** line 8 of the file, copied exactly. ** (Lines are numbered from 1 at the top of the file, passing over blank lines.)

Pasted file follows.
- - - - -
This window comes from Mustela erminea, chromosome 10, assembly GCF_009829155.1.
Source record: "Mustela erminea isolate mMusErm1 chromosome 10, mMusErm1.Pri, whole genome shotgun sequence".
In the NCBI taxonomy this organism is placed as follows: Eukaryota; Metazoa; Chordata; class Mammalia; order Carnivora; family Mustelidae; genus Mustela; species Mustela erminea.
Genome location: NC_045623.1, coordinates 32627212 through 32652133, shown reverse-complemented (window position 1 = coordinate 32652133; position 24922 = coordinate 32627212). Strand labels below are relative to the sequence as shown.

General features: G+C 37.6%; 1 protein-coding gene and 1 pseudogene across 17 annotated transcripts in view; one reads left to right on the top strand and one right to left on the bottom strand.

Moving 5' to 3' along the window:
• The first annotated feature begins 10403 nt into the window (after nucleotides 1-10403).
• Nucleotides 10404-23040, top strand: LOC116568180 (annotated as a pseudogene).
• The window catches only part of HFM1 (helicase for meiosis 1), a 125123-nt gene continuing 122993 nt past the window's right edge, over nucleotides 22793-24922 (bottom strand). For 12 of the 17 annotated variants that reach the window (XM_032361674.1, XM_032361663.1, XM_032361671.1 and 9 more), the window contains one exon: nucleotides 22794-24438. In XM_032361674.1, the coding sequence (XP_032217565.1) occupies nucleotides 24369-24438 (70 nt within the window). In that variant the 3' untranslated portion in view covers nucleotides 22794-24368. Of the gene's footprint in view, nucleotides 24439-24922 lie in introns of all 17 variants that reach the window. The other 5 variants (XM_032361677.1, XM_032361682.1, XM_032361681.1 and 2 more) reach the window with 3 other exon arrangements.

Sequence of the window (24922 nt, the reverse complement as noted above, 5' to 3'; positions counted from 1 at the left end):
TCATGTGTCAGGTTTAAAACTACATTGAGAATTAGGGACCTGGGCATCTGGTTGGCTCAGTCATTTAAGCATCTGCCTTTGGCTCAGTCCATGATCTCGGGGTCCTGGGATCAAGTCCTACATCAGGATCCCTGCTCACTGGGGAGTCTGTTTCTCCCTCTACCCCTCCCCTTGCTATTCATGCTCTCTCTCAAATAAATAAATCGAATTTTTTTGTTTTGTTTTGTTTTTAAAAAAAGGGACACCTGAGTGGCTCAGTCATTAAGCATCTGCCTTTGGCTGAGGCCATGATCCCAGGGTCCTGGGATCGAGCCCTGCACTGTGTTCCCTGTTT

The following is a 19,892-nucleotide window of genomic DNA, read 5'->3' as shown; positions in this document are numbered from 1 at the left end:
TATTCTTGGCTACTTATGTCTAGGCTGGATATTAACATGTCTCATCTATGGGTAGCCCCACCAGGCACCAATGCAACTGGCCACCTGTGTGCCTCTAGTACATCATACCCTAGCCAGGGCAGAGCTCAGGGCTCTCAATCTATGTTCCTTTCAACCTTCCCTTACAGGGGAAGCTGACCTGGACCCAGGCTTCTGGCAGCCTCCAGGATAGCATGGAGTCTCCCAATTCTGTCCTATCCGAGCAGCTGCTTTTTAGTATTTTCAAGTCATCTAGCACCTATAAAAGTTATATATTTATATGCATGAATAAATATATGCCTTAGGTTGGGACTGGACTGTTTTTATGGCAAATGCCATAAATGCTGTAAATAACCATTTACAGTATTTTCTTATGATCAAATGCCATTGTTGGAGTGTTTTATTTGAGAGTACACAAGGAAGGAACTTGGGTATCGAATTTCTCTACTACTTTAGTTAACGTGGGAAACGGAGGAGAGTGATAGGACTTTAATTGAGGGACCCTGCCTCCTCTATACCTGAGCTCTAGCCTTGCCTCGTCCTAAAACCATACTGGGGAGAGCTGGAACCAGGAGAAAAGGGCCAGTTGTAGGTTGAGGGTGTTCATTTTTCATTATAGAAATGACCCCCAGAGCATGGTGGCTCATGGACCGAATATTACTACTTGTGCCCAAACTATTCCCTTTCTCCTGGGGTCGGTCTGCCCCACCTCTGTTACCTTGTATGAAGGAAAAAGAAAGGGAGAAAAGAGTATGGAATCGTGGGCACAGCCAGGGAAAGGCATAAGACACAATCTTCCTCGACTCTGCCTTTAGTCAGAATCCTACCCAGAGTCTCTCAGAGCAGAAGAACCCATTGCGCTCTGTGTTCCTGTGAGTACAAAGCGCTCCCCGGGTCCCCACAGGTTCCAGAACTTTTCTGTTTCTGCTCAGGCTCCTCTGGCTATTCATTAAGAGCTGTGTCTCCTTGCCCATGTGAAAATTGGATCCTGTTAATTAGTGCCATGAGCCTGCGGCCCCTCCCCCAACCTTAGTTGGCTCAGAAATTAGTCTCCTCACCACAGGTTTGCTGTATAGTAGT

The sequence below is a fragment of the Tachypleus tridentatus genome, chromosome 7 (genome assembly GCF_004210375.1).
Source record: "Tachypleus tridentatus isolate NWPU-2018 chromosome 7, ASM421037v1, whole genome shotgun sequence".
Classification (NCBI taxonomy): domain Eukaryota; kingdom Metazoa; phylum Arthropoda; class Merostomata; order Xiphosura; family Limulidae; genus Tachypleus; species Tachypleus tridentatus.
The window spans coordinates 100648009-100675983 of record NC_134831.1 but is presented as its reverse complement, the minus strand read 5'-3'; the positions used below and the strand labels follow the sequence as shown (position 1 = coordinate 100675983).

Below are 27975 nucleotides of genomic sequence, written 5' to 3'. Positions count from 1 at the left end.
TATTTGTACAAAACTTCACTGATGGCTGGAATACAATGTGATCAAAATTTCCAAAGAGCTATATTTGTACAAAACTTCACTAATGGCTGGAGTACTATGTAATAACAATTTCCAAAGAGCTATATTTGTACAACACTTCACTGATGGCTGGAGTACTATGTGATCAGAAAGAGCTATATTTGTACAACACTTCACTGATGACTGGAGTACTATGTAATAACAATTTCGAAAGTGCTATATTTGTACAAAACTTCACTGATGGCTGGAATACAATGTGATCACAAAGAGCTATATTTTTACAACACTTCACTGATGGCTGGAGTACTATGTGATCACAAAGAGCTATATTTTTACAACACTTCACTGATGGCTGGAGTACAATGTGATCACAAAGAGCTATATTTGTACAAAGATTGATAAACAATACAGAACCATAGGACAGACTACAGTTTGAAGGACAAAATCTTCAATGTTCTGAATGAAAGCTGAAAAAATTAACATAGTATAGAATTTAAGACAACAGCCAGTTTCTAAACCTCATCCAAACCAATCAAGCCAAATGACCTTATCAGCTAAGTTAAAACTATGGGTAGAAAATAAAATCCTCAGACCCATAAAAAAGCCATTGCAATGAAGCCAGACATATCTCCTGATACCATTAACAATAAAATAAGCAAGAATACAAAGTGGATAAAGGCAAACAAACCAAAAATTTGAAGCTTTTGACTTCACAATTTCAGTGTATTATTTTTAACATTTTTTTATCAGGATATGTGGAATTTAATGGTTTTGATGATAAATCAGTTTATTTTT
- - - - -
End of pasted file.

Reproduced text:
• Nucleotides 10404-23040, top strand: LOC116568180 (annotated as a pseudogene).